Billups believes that the common definition of Black excellence has strong links to sustaining work ethic, accumulating accolades, and the status associated with having monetary success. In other words, Black excellence is focused on labor and external validation. While Billups believes that this definition could be achieved by undergraduate students, she offered a different understanding of Black excellence rooted in her personal understanding of self, especially as it relates to her experiences at Swarthmore. 

“I think excellence is attainable. I think it’s just how you frame it for yourself … it really comes down to a self definition of excellence. Personally, I think excellence is really going to come down to ‘Am I proud of myself and the things that I’ve done?’  I think excellence is waking up every morning and making it through the day,” Billups said. “Knowing how tough Swarthmore is and how so many things are going to come at you from the greater society, and then from the microcosm that is Swarthmore, and overcoming that — that’s excellence in and of itself. [There is also] excellence in having a great performance. For me, a great performance that I’m proud of makes me feel excellent. I think excellence is really loving yourself and then loving what you do. I think excellence is speaking your truth.” 

For Billups, Black excellence is about going after your goals and dreams in spite of living in a world that is anti-Black. In many ways, Swarthmore afforded Billups a new avenue for exploration. 

“I’ve had opportunities to sort of lean into my Blackness as a student at Swarthmore. For example, the Rev Fest started by Emma Morgan-Bennett ’20 — not this past year, but the year before that — was a People of Color Arts Festival. And I think what was so amazing about that is that it created this space where artists of color could sort of lean into aspects of their culture and in a space that they typically wouldn’t be able to.”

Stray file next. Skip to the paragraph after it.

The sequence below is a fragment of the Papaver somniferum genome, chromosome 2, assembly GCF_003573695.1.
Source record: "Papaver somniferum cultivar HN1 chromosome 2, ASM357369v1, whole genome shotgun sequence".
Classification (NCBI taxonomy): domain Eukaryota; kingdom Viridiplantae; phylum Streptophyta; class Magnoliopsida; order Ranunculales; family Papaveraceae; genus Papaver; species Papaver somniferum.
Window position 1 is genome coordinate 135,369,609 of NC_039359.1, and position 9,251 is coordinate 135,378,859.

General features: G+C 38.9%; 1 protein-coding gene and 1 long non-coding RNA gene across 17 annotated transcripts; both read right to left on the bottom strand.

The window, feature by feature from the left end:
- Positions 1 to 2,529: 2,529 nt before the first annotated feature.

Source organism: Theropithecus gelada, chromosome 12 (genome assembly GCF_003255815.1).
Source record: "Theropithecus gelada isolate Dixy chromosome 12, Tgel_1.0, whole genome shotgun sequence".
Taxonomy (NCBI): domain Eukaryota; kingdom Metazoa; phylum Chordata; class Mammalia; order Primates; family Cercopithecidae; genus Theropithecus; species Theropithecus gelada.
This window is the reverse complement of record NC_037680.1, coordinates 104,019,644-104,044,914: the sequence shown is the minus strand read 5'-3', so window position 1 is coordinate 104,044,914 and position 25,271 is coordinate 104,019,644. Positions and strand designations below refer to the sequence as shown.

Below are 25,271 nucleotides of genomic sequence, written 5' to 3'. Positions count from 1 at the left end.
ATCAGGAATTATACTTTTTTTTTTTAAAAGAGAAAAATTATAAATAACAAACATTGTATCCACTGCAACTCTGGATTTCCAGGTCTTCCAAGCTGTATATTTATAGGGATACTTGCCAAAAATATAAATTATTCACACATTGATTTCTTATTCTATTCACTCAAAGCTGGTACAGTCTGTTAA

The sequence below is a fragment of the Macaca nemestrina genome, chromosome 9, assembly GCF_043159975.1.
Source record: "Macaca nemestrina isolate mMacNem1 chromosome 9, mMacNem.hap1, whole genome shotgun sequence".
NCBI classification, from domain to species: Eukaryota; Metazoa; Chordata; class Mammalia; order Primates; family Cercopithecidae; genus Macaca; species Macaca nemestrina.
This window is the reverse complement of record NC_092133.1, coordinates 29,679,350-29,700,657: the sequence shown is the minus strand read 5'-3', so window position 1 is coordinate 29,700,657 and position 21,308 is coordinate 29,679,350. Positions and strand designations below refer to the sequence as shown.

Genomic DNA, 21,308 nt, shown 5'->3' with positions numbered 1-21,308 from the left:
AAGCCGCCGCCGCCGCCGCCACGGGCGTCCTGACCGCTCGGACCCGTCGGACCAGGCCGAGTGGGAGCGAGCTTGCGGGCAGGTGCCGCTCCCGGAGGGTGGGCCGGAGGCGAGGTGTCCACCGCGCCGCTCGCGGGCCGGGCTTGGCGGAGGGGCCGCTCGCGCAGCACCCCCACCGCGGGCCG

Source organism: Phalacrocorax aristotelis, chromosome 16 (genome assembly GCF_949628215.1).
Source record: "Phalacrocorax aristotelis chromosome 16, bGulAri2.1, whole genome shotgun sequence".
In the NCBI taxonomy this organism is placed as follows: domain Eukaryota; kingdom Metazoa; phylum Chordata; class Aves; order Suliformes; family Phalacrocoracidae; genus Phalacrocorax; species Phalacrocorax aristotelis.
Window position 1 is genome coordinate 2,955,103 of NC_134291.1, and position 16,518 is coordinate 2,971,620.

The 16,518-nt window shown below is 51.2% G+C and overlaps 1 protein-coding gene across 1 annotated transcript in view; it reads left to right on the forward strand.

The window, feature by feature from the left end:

Additionally, Billups has been able to engage Black scholarship and topics in relation to Blackness in her history and psychology courses, as well as her research. Billups feels that her journey from a highschool student to now was fueled in part by this exploration the Black excellence programming celebrating the 50th anniversary of the Black Cultural Center and Black Studies Program has been important in this.  

“The school is having a year dedicated to Black excellence. I think it’s also really amazing because I’m imagining myself coming in as a [first year], and just to have a whole year where they’re highlighting the pros of Blackness … when I was raised in an environment where it seems like the cons were just so prominent” 

Although Billups greatly appreciates the events, she also recognizes the importance of remembering the history by not glorifying it. Billups remembered the event where she began to  question her previous evaluation of Swarthmore as a progressive and ideal institution.

“It wasn’t really until last semester when in Professor Dorsey’s African American history course … the president of Spelman College [Mary Schmidt Campbell, a Swarthmore alum] came to visit and talked about her experiences [that I started thinking differently].”

Campbell ’69 recounted the problematic rhetoric generally used at Swarthmore, the administration’s mischaracterizations of student protests at the time, as well as a specific instance when a professor discredited Campbell’s emotions after MLK’s assassination among other things. Being in company with Campbell gave Billups a glimpse of past experiences, and persistent truths about being a Black student in a predominantly white institution. Billups began to recall instances today, in the greater world, but also at Swarthmore, where she had similar reflections as Campbell. Billups thought about her own previous presumptions about the college.

“I think that for a long time, I really came in with this very idealized vision of Swarthmore being like the perfect, Quaker institution … But then hearing stories about how, you know this is not very right … I always idealized this place as an integrated utopia, [but] it really wasn’t that all the time.”